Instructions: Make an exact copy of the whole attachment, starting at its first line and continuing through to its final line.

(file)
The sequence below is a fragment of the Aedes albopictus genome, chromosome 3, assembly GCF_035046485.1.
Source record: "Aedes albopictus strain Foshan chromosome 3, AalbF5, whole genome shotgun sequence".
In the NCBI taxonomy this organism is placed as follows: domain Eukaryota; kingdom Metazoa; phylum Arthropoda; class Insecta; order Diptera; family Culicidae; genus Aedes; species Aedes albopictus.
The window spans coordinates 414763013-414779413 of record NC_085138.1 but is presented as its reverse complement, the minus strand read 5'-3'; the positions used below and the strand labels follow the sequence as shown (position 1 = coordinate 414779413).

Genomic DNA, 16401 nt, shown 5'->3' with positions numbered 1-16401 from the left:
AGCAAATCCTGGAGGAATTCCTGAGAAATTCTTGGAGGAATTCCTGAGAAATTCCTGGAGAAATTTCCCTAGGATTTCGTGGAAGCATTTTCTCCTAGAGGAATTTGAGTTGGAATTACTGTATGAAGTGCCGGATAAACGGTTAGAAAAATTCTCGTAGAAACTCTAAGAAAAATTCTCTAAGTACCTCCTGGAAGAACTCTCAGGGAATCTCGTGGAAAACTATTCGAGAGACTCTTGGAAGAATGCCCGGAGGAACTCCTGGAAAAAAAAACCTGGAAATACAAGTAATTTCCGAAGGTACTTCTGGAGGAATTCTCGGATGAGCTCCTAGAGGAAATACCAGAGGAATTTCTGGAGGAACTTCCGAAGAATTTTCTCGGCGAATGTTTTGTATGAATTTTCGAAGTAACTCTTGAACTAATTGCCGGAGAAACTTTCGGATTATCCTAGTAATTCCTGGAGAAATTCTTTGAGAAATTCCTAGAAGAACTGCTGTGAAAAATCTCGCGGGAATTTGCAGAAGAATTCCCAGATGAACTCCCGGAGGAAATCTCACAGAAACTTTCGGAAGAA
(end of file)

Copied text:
The sequence below is a fragment of the Aedes albopictus genome, chromosome 3, assembly GCF_035046485.1.
Source record: "Aedes albopictus strain Foshan chromosome 3, AalbF5, whole genome shotgun sequence".
In the NCBI taxonomy this organism is placed as follows: domain Eukaryota; kingdom Metazoa; phylum Arthropoda; class Insecta; order Diptera; family Culicidae; genus Aedes; species Aedes albopictus.
The window spans coordinates 414763013-414779413 of record NC_085138.1 but is presented as its reverse complement, the minus strand read 5'-3'; the positions used below and the strand labels follow the sequence as shown (position 1 = coordinate 414779413).

Genomic DNA, 16401 nt, shown 5'->3' with positions numbered 1-16401 from the left:
AGCAAATCCTGGAGGAATTCCTGAGAAATTCTTGGAGGAATTCCTGAGAAATTCCTGGAGAAATTTCCCTAGGATTTCGTGGAAGCATTTTCTCCTAGAGGAATTTGAGTTGGAATTACTGTATGAAGTGCCGGATAAACGGTTAGAAAAATTCTCGTAGAAACTCTAAGAAAAATTCTCTAAGTACCTCCTGGAAGAACTCTCAGGGAATCTCGTGGAAAACTATTCGAGAGACTCTTGGAAGAATGCCCGGAGGAACTCCTGGAAAAAAAAACCTGGAAATACAAGTAATTTCCGAAGGTACTTCTGGAGGAATTCTCGGATGAGCTCCTAGAGGAAATACCAGAGGAATTTCTGGAGGAACTTCCGAAGAATTTTCTCGGCGAATGTTTTGTATGAATTTTCGAAGTAACTCTTGAACTAATTGCCGGAGAAACTTTCGGATTATCCTAGTAATTCCTGGAGAAATTCTTTGAGAAATTCCTAGAAGAACTGCTGTGAAAAATCTCGCGGGAATTTGCAGAAGAATTCCCAGATGAACTCCCGGAGGAAATCTCACAGAAACTTTCGGAAGAA